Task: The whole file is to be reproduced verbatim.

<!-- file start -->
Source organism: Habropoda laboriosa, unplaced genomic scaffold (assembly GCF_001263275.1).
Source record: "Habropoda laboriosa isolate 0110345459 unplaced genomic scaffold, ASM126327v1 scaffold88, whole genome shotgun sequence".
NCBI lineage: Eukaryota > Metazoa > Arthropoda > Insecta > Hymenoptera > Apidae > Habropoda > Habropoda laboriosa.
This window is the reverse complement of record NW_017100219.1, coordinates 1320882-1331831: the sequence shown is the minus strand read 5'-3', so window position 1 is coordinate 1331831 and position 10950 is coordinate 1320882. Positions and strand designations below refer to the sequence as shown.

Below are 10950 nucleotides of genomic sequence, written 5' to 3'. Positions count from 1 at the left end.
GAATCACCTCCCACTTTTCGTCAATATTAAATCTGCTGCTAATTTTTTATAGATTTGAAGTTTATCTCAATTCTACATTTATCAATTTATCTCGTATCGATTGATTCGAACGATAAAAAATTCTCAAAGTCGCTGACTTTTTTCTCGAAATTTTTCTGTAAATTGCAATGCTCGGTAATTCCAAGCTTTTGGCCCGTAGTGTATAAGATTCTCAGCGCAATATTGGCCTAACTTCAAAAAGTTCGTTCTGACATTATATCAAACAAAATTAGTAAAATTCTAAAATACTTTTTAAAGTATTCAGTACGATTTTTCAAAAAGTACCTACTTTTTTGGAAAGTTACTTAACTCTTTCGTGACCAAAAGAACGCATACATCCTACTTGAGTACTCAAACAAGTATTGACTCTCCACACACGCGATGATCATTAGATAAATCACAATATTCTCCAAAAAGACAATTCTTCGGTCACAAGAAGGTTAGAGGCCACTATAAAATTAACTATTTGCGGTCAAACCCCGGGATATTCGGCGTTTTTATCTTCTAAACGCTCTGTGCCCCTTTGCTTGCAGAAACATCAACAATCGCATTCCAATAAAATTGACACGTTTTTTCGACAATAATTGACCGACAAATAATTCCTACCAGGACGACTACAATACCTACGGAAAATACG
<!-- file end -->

Source organism: Habropoda laboriosa, unplaced genomic scaffold (assembly GCF_001263275.1).
Source record: "Habropoda laboriosa isolate 0110345459 unplaced genomic scaffold, ASM126327v1 scaffold88, whole genome shotgun sequence".
NCBI lineage: Eukaryota > Metazoa > Arthropoda > Insecta > Hymenoptera > Apidae > Habropoda > Habropoda laboriosa.
This window is the reverse complement of record NW_017100219.1, coordinates 1320882-1331831: the sequence shown is the minus strand read 5'-3', so window position 1 is coordinate 1331831 and position 10950 is coordinate 1320882. Positions and strand designations below refer to the sequence as shown.

Below are 10950 nucleotides of genomic sequence, written 5' to 3'. Positions count from 1 at the left end.
GAATCACCTCCCACTTTTCGTCAATATTAAATCTGCTGCTAATTTTTTATAGATTTGAAGTTTATCTCAATTCTACATTTATCAATTTATCTCGTATCGATTGATTCGAACGATAAAAAATTCTCAAAGTCGCTGACTTTTTTCTCGAAATTTTTCTGTAAATTGCAATGCTCGGTAATTCCAAGCTTTTGGCCCGTAGTGTATAAGATTCTCAGCGCAATATTGGCCTAACTTCAAAAAGTTCGTTCTGACATTATATCAAACAAAATTAGTAAAATTCTAAAATACTTTTTAAAGTATTCAGTACGATTTTTCAAAAAGTACCTACTTTTTTGGAAAGTTACTTAACTCTTTCGTGACCAAAAGAACGCATACATCCTACTTGAGTACTCAAACAAGTATTGACTCTCCACACACGCGATGATCATTAGATAAATCACAATATTCTCCAAAAAGACAATTCTTCGGTCACAAGAAGGTTAGAGGCCACTATAAAATTAACTATTTGCGGTCAAACCCCGGGATATTCGGCGTTTTTATCTTCTAAACGCTCTGTGCCCCTTTGCTTGCAGAAACATCAACAATCGCATTCCAATAAAATTGACACGTTTTTTCGACAATAATTGACCGACAAATAATTCCTACCAGGACGACTACAATACCTACGGAAAATACG